I find that my many years of pastoral ministry have exhibited this journey. My first years could simply be defined as ministry born out of “a reaction to modernity.” This was fleshed out through a passion for apologetics, memorization of most of the New Testament, study in the original languages, and the history of the Church and its development of theology. The passion for this gnosis became a polemic because it was reactionary. My own personal experience was that the importance of orthodoxy was elevated over orthopraxy in Western Christianity. This happened across Western Christendom but especially within my own camp: American Evangelicals. The Evangelical community became a Christian sub-culture that is good at cursing the darkness of modernity. However, the world moved on into post-modernity. The “cursing of the darkness” became an embarrassment to me. It is irrelevant to our culture. Therefore, although it might create disciples of the Christian sub-culture, it is no longer an effective means of proclaiming the good news to the post-Christian world. When I began to evaluate the rhetoric of the Christian sub-culture I decided I needed to compare it to the value system of the post-modern world. I finally admitted that even my passion for apologetics, during my “fighting modernity” stage of my ministry, was merely me trying to assuage the guilt of arrogance by trying to show that believers are not kooks. I did that by emphasizing the teachings of Jesus Christ and the prophets –especially those dealing with justice and mercy.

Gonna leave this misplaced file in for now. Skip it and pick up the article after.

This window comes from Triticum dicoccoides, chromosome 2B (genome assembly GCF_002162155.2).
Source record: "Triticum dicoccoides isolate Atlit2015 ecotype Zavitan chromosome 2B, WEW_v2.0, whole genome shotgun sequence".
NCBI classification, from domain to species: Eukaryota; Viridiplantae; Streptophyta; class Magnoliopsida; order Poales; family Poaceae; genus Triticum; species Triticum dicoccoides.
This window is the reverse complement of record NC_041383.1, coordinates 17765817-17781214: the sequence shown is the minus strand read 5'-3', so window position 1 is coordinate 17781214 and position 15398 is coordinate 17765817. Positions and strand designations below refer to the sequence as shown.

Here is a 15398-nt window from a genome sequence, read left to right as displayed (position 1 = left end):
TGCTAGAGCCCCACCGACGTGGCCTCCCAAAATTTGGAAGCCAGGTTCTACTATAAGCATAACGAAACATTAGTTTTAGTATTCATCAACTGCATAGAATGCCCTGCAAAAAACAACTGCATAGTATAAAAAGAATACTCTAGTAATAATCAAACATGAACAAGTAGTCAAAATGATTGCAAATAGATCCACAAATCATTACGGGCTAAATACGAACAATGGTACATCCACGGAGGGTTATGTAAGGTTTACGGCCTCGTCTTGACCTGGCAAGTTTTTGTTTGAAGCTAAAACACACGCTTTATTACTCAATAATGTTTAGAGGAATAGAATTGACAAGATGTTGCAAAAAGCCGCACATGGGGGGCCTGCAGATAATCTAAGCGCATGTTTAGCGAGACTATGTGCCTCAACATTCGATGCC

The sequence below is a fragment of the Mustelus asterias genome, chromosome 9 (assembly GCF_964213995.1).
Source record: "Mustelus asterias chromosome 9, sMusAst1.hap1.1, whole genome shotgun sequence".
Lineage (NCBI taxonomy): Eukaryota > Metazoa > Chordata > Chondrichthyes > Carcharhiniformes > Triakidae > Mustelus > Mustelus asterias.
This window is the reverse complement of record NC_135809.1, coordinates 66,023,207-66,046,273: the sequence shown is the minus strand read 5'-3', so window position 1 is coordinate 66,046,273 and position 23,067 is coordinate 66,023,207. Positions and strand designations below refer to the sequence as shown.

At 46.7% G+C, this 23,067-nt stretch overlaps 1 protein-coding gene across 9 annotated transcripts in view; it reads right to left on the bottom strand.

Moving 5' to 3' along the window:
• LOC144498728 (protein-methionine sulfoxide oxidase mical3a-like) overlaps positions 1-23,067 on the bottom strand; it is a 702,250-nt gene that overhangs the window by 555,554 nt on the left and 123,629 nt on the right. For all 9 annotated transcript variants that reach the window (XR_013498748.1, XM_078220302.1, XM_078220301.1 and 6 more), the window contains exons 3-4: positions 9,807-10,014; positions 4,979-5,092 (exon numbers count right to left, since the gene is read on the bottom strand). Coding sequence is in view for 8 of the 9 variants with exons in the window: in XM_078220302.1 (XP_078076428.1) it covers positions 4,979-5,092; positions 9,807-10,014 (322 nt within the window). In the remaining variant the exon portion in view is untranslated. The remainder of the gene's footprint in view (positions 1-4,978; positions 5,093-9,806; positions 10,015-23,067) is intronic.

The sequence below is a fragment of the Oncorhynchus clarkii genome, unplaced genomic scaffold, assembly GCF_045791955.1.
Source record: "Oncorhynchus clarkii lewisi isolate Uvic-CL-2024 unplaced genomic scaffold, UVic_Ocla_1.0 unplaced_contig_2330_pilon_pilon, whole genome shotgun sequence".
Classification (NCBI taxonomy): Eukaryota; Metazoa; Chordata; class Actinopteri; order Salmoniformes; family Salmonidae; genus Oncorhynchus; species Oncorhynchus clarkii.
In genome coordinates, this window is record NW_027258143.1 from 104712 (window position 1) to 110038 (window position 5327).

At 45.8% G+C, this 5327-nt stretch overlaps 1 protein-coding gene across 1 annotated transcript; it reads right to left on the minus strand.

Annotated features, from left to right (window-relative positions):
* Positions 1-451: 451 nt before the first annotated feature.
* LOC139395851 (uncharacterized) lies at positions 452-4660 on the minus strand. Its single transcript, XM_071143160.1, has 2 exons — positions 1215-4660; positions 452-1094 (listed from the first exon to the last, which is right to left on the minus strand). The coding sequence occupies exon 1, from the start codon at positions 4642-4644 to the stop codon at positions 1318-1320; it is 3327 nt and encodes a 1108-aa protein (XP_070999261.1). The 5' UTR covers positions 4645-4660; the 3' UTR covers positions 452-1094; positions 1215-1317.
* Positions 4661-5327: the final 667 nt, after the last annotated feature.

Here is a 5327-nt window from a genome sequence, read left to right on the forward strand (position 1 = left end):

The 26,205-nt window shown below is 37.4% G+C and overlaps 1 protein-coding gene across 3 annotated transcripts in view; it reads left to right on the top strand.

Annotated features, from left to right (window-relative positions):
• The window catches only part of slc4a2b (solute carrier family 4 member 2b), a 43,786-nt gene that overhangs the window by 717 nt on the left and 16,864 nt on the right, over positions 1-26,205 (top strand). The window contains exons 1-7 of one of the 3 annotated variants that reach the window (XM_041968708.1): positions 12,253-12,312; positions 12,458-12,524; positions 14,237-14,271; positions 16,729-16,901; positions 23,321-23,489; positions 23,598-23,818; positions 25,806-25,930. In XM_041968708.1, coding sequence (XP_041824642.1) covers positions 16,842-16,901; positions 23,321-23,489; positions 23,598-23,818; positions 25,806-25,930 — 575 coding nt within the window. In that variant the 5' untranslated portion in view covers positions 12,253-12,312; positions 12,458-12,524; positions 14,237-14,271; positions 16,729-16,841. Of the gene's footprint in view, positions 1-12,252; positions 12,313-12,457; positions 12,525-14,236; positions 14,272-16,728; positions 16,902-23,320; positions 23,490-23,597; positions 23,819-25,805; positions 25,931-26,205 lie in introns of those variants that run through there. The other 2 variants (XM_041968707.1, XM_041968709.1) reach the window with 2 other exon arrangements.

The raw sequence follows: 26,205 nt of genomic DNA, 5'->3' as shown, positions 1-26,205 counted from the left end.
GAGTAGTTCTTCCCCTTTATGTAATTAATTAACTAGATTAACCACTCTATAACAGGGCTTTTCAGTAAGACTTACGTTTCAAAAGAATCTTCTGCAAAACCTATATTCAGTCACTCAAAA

This journey was freeing because I realize that the Christian Sub-Culture in the West had abandoned the most important teachings of Jesus and the prophets. (I actually get regular email from a group describing itself as “right Christians” that directly oppose Leviticus 19:34 and call it a Christian value to make stricter US border policy.) I find the missional concepts of evangelism that are designed to reach the post-modern world are much more in line with the teaching of Jesus. Story-telling in my preaching is more in line with the way Jesus taught. But more than that, it reconnects me with the good reasons why I became a hippie in the 70’s in an holistic, Christ-centered way. It feels like a full circle with real purpose and meaning. More than that, it helps me deal with the painful experiences I have faced in 22 years of pastoral ministry. It re-connects me to our Anabaptist roots.

It seems to me, that every time we arrive at a central position in dialectic, it becomes a new extreme and a new dialectic is formed. Then the new dialectic moves us to another center, which in turn becomes another extreme; and then an even newer dialectic is formed and so forth. In other words, emphasis on orthodoxy was the correct response to modernity. However, we got so wrapped up in it that it led to what I call Neo-Gnosticism. The dialectic created is leading us into the emerging church movement. I need to remember that some day it will become an extreme, and another dialectic will form and another new center will be created. (Hopefully I will be in heaven by then and not have to learn it all over again!) As it is right now, the Church has in many ways become irrelevant. There are millions of Christians in the West who will get to heaven, but it seems they have forgot that the Church exists for the good of the world.